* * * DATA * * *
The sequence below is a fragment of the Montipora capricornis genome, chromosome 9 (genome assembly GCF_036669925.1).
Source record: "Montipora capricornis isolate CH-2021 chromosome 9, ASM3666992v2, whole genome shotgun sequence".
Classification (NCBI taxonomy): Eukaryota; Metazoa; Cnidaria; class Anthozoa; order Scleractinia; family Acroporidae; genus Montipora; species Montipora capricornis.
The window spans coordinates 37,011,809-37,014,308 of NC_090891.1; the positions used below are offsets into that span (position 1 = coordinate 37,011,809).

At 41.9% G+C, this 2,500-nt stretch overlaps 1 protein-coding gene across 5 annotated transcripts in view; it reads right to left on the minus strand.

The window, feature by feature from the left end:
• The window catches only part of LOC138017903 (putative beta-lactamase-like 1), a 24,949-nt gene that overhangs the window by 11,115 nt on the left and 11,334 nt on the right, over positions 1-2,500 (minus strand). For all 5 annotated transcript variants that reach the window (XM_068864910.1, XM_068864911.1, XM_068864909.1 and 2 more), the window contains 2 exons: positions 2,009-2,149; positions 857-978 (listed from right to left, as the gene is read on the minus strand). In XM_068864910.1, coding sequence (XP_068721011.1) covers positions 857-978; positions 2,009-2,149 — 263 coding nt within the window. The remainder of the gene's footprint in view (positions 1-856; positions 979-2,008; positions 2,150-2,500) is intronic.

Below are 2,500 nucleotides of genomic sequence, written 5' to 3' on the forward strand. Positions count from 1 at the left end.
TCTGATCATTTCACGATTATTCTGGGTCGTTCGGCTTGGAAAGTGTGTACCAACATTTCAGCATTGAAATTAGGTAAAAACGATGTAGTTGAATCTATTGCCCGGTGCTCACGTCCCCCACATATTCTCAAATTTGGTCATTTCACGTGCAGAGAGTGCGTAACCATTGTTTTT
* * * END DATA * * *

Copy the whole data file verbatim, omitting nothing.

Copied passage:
The sequence below is a fragment of the Montipora capricornis genome, chromosome 9 (genome assembly GCF_036669925.1).
Source record: "Montipora capricornis isolate CH-2021 chromosome 9, ASM3666992v2, whole genome shotgun sequence".
Classification (NCBI taxonomy): Eukaryota; Metazoa; Cnidaria; class Anthozoa; order Scleractinia; family Acroporidae; genus Montipora; species Montipora capricornis.
The window spans coordinates 37,011,809-37,014,308 of NC_090891.1; the positions used below are offsets into that span (position 1 = coordinate 37,011,809).

At 41.9% G+C, this 2,500-nt stretch overlaps 1 protein-coding gene across 5 annotated transcripts in view; it reads right to left on the minus strand.

The window, feature by feature from the left end:
• The window catches only part of LOC138017903 (putative beta-lactamase-like 1), a 24,949-nt gene that overhangs the window by 11,115 nt on the left and 11,334 nt on the right, over positions 1-2,500 (minus strand). For all 5 annotated transcript variants that reach the window (XM_068864910.1, XM_068864911.1, XM_068864909.1 and 2 more), the window contains 2 exons: positions 2,009-2,149; positions 857-978 (listed from right to left, as the gene is read on the minus strand). In XM_068864910.1, coding sequence (XP_068721011.1) covers positions 857-978; positions 2,009-2,149 — 263 coding nt within the window. The remainder of the gene's footprint in view (positions 1-856; positions 979-2,008; positions 2,150-2,500) is intronic.

Below are 2,500 nucleotides of genomic sequence, written 5' to 3' on the forward strand. Positions count from 1 at the left end.
TCTGATCATTTCACGATTATTCTGGGTCGTTCGGCTTGGAAAGTGTGTACCAACATTTCAGCATTGAAATTAGGTAAAAACGATGTAGTTGAATCTATTGCCCGGTGCTCACGTCCCCCACATATTCTCAAATTTGGTCATTTCACGTGCAGAGAGTGCGTAACCATTGTTTTT